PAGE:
These schemes turn the conventional politics of energy on their head. Politicians assume that energy markets are about providing as much energy as people need, at a price they can afford. But that’s a very one-sided view. It assumes a passive consumer, whose only role is to flick the switch and pay the bills. But as both costs and carbon emissions rise, we can no longer make these assumptions. If we put the individual at the centre of energy policy, we could start to tackle the real issues: how to make the most of a scarce resource, how to focus as much on energy demand as on supply, and how to build a resilient, networked energy system.

This isn’t just a pipe dream (with community-owned pipes). Hop over the North Sea and you can see it actually works. In Denmark, you’re not allowed to burn fossil fuels to generate electricity unless you capture and use the waste heat. Heat can’t travel far. So rather than remote, centralised plant, owned by the municipality or a local co-operative, producing electricity and heat for residents. This model has proved remarkably adaptable: many of these plants were using fossil fuels, but now they have diversified into wind or wood fuel. And, if a commercial company wants to build a wind farm, they have to offer part-ownership to local people. A clear, predictable framework with an emphasis on local supply and community control has led to a robust, adaptable energy system.

In the UK, by contrast, the privatisation of electricity and gas in the 1980s and 1990s led to a centralised, commercialised energy system, which doesn’t provide the best starting point. That is why we need a clear three-point battle plan to bring energy back to the people.

 The first would be to see land use planning and energy policy as one and the same thing. Planning should focus on creating carbon efficient settlements, with localised heat supply and electricity generation.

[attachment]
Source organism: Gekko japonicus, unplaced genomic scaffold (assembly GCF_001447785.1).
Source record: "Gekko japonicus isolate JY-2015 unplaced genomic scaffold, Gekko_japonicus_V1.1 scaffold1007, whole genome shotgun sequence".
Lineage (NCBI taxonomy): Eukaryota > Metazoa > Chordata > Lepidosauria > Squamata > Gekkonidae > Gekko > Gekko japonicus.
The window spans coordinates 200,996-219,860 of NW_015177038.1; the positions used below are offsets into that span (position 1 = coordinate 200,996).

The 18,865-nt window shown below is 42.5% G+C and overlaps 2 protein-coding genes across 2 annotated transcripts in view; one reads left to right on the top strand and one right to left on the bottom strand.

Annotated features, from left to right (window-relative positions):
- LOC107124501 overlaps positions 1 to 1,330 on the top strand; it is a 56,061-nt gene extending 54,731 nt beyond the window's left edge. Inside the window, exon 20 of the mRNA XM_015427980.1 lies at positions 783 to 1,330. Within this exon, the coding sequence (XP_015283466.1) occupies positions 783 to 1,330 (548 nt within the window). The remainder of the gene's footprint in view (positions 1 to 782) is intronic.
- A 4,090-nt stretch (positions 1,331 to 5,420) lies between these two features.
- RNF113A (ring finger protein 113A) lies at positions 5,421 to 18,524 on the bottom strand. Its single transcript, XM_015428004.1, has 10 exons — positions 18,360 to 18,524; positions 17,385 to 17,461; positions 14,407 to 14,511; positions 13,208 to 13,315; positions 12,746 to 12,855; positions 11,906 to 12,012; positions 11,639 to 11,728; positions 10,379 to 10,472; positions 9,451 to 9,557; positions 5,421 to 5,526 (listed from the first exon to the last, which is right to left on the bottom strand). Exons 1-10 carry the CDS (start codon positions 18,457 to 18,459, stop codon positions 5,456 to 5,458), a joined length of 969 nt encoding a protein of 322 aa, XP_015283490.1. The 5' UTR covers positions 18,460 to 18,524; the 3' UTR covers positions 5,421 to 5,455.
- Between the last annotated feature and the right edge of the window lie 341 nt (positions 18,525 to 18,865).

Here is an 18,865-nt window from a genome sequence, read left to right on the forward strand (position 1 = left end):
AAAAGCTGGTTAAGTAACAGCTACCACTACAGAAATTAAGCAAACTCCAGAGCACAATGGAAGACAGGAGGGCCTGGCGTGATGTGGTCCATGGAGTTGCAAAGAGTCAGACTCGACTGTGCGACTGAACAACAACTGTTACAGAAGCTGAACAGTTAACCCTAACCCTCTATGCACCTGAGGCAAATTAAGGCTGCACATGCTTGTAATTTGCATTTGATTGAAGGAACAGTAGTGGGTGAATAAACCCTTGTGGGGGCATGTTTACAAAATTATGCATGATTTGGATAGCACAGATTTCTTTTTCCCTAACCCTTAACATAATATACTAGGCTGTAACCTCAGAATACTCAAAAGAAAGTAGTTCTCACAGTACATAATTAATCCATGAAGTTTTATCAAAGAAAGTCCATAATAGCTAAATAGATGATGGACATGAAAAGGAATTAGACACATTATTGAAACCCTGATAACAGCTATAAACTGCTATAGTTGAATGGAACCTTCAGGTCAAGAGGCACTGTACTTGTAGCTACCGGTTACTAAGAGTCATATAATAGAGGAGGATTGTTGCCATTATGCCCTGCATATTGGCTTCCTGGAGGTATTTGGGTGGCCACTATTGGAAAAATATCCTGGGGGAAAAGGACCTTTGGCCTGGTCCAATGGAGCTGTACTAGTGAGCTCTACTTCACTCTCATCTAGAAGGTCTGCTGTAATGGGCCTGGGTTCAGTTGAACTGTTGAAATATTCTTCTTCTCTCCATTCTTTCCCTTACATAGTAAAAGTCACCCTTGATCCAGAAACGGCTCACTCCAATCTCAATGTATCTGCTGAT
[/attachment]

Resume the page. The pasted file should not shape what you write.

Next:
The second would be to mandate community ownership. Much opposition to wind farms is caused because local people see them as a commercial imposition on a much loved local asset. Change the ownership structures, and perceptions change too. All generation schemes should be owned in part by local people, and it should be much easier for communities themselves to initiate schemes.

The third would be to put as much emphasis on energy demand as on supply. We need to stop assuming that our energy dilemmas will be solved by expert technical interventions. Instead, we should ask the fundamental questions about what we need energy for and how we could use less of it. In policy terms, this would translate into clear, long term incentives for demand reduction, in households and businesses, as well as transport.

Above all, we need to see energy not as a commercial commodity, but as a public good. The government needs to play a role in shaping energy outcomes, in the same way that it shapes education and health outcomes. This means policies and incentives to shape the way that people use energy, and to encourage communities to see themselves as active participants in the energy system. It only takes an afternoon in a village hall with an architect’s model to see the potential of people-powered energy. But bringing that model to life requires a very different sort of energy politics to the one we’ve grown accustomed to.

Originally published in this Green Alliance collection, September 2013



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Rebecca Willis